Mexico's President Enrique Peña Nieto waves the national flag Sept. 15, 2014, after shouting the "Cry of Independence" as Mexico marks the 204th anniversary of the day rebel priest Miguel Hidalgo set Mexico on its path to independence. Reuters/Tomas Bravo

It is a common misconception in the U.S. that Cinco de Mayo, May 5, is Mexican Independence Day. But Sept. 16 is the real date of Mexican independence, which provides at least one more opportunity each year to celebrate Mexico. Here are the facts, foods, traditions and key to a proper celebration of Mexican Independence Day.

The origins of Mexican Independence Day date from 1810, when Miguel Hidalgo y Costilla, a priest in the small town of Dolores, issued El Grito de Dolores, or "the Cry of Dolores." Two years earlier, Napoleon’s conquest of Spain presented Mexico, and the rest of Spain's American empire, with an opportunity to seek their independence from colonial rule, and Hidalgo helped with the plan to rise up against Spain, according to the Encyclopedia Britannica.

But when colonial officials learned of the plot, Hidalgo had to act quickly. In a scene that can be hard to imagine in the age of social media, on Sept. 16, Hidalgo rang the bell of the church in Dolores, delivered a rousing speech and called for everyone to take up arms against the Spaniards.

The large army that formed as a result was poorly trained but determined. Led by Hidalgo and Ignacio Allende, a former captain in the Spanish army, it won several battles along the way to Mexico City but was eventually defeated in January 1811. It wasn’t until 10 years later, on Sept. 27, 1821, that Mexico finally won independence from Spain.

So Mexican Independence Day marks the start of the long war for independence, not the end. Cinco de Mayo, on the other hand, celebrates Mexico’s victory in 1862 over French forces sent by Napoleon III.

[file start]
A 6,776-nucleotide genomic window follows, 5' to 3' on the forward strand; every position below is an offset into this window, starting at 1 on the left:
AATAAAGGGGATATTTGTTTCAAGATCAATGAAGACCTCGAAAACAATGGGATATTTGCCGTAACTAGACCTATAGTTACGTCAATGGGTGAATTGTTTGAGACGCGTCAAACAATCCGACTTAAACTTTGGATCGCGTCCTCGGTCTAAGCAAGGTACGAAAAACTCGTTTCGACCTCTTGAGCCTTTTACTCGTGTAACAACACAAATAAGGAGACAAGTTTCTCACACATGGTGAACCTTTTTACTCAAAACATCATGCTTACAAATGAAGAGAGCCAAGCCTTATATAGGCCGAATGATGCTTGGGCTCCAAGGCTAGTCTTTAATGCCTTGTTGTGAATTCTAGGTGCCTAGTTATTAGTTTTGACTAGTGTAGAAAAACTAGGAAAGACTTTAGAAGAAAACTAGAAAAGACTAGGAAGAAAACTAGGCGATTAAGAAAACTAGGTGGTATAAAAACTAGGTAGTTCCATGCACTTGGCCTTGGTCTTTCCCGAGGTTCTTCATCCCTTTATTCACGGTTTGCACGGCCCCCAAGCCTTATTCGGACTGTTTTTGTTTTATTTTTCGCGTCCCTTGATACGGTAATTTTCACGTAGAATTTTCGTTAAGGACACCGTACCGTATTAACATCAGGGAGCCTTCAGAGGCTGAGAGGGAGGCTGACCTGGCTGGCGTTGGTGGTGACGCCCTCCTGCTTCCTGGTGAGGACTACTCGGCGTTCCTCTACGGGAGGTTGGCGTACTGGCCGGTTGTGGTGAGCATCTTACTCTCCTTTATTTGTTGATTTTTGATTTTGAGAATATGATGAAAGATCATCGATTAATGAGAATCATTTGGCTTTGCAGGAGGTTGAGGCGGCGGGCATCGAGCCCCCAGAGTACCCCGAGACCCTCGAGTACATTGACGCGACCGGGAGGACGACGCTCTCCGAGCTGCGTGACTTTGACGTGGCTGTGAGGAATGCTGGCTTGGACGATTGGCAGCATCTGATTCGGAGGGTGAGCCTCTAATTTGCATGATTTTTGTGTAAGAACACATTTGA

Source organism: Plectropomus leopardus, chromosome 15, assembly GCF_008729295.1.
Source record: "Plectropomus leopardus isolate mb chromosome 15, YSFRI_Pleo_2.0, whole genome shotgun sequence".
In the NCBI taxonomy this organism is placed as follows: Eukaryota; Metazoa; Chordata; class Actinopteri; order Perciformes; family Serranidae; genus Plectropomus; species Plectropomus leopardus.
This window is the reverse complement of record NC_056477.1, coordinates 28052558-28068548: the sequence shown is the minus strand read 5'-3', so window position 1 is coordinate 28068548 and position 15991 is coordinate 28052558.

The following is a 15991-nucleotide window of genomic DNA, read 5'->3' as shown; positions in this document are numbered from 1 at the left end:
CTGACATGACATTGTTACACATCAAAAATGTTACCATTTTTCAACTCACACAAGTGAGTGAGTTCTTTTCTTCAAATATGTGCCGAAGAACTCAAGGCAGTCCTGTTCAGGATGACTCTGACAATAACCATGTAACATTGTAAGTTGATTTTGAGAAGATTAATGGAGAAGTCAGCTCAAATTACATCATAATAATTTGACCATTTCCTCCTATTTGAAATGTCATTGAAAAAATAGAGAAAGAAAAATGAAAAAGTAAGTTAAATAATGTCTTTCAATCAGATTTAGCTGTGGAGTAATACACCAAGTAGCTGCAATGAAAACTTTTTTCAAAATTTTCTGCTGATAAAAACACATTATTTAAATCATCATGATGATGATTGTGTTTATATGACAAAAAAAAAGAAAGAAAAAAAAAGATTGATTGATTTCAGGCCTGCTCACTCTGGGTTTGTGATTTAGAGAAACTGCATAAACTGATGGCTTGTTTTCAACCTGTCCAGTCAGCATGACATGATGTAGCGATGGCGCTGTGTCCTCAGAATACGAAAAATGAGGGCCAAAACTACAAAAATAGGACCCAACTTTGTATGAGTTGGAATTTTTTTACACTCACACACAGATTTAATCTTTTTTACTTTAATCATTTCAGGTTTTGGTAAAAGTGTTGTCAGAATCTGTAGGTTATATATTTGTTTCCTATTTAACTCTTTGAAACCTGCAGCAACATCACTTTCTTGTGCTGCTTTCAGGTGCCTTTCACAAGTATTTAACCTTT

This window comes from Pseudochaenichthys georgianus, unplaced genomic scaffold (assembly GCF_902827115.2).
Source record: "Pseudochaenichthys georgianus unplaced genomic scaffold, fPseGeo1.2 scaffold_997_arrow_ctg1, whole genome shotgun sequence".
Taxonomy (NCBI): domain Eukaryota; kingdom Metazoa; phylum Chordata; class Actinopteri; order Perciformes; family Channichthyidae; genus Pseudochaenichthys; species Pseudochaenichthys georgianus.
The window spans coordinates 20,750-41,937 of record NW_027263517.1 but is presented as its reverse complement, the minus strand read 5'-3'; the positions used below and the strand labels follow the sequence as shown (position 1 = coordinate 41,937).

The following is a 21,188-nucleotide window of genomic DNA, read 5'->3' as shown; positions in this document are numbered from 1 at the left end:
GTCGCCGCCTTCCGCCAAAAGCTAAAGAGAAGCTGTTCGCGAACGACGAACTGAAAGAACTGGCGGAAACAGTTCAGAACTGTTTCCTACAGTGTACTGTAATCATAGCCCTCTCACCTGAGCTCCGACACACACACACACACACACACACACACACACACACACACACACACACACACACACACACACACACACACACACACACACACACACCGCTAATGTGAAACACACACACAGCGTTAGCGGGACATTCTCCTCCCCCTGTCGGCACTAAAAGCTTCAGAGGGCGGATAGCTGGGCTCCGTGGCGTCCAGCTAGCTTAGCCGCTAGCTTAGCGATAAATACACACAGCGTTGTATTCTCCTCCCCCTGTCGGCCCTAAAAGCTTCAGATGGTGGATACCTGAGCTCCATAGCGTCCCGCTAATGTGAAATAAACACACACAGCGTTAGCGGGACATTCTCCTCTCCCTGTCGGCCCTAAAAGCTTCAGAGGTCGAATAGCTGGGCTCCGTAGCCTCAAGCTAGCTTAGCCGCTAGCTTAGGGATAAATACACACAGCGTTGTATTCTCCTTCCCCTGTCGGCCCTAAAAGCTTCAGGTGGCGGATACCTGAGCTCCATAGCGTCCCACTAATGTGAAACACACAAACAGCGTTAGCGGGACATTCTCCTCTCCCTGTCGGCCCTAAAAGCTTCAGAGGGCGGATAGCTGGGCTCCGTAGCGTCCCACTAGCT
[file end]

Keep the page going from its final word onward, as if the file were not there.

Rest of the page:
So how does one celebrate Mexico Independence Day, which is also known simply as El Grito? With foods, parades, festivals, parties and, of course, bell-ringing. Make these authentic Mexican foods, from pork tamales to beef stew (for hangovers), or try these recipes for classic cocktails, like margaritas, and non-alcoholic drinks for your Mexican Independence-themed parties.

Every year at 11 p.m. on Sept. 15 in Mexico City, Mexico’s president rings the bell of the National Palace. He then repeats a patriotic cry and shouts, “¡Viva México!” three times, according to the Latin Times, before waving the flag of Mexico. The next day, a national military parade takes place in Mexico City.

Many other cities also commemorate the day. In the U.S., Chicago held a parade Sunday to mark Mexican independence. This year, in Las Vegas, Spanish singer Enrique Iglesias and Mexican singer-songwriter Juan Gabriel will perform at events that feature everything from art to celebrated Mexican cuisine. Las Vegas is a highly popular destination for those celebrating Mexican Independence Day. Last year, more than 41.1 million tourists, including many Hispanics and Latin Americans, flocked there, Latino Fox News reported.